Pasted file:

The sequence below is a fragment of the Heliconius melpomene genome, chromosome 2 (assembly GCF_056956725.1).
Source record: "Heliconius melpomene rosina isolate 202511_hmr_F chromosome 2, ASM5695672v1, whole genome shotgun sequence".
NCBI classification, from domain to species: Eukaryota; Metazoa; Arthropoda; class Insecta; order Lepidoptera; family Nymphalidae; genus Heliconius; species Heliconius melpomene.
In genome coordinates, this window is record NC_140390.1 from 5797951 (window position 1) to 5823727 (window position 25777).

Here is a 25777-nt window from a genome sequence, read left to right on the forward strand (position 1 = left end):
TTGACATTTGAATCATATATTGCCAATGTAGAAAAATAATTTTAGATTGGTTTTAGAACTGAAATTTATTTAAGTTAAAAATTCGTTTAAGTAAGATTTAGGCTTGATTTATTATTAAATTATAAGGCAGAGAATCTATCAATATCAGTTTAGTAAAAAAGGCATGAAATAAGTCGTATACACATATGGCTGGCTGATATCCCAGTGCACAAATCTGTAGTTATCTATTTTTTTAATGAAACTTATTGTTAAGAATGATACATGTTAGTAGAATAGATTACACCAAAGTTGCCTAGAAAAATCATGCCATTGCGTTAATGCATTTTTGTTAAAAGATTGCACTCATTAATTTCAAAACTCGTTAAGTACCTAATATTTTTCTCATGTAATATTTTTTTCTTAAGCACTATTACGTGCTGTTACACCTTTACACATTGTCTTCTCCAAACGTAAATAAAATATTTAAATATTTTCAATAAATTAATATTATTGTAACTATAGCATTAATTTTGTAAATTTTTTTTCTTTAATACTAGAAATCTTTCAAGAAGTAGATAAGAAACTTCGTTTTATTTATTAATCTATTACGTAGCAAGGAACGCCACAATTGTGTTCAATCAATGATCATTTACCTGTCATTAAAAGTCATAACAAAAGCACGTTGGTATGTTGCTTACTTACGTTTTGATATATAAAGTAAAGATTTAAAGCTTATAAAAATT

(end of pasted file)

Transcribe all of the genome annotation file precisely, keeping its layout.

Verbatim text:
The sequence below is a fragment of the Heliconius melpomene genome, chromosome 2 (assembly GCF_056956725.1).
Source record: "Heliconius melpomene rosina isolate 202511_hmr_F chromosome 2, ASM5695672v1, whole genome shotgun sequence".
NCBI classification, from domain to species: Eukaryota; Metazoa; Arthropoda; class Insecta; order Lepidoptera; family Nymphalidae; genus Heliconius; species Heliconius melpomene.
In genome coordinates, this window is record NC_140390.1 from 5797951 (window position 1) to 5823727 (window position 25777).

Here is a 25777-nt window from a genome sequence, read left to right on the forward strand (position 1 = left end):
TTGACATTTGAATCATATATTGCCAATGTAGAAAAATAATTTTAGATTGGTTTTAGAACTGAAATTTATTTAAGTTAAAAATTCGTTTAAGTAAGATTTAGGCTTGATTTATTATTAAATTATAAGGCAGAGAATCTATCAATATCAGTTTAGTAAAAAAGGCATGAAATAAGTCGTATACACATATGGCTGGCTGATATCCCAGTGCACAAATCTGTAGTTATCTATTTTTTTAATGAAACTTATTGTTAAGAATGATACATGTTAGTAGAATAGATTACACCAAAGTTGCCTAGAAAAATCATGCCATTGCGTTAATGCATTTTTGTTAAAAGATTGCACTCATTAATTTCAAAACTCGTTAAGTACCTAATATTTTTCTCATGTAATATTTTTTTCTTAAGCACTATTACGTGCTGTTACACCTTTACACATTGTCTTCTCCAAACGTAAATAAAATATTTAAATATTTTCAATAAATTAATATTATTGTAACTATAGCATTAATTTTGTAAATTTTTTTTCTTTAATACTAGAAATCTTTCAAGAAGTAGATAAGAAACTTCGTTTTATTTATTAATCTATTACGTAGCAAGGAACGCCACAATTGTGTTCAATCAATGATCATTTACCTGTCATTAAAAGTCATAACAAAAGCACGTTGGTATGTTGCTTACTTACGTTTTGATATATAAAGTAAAGATTTAAAGCTTATAAAAATT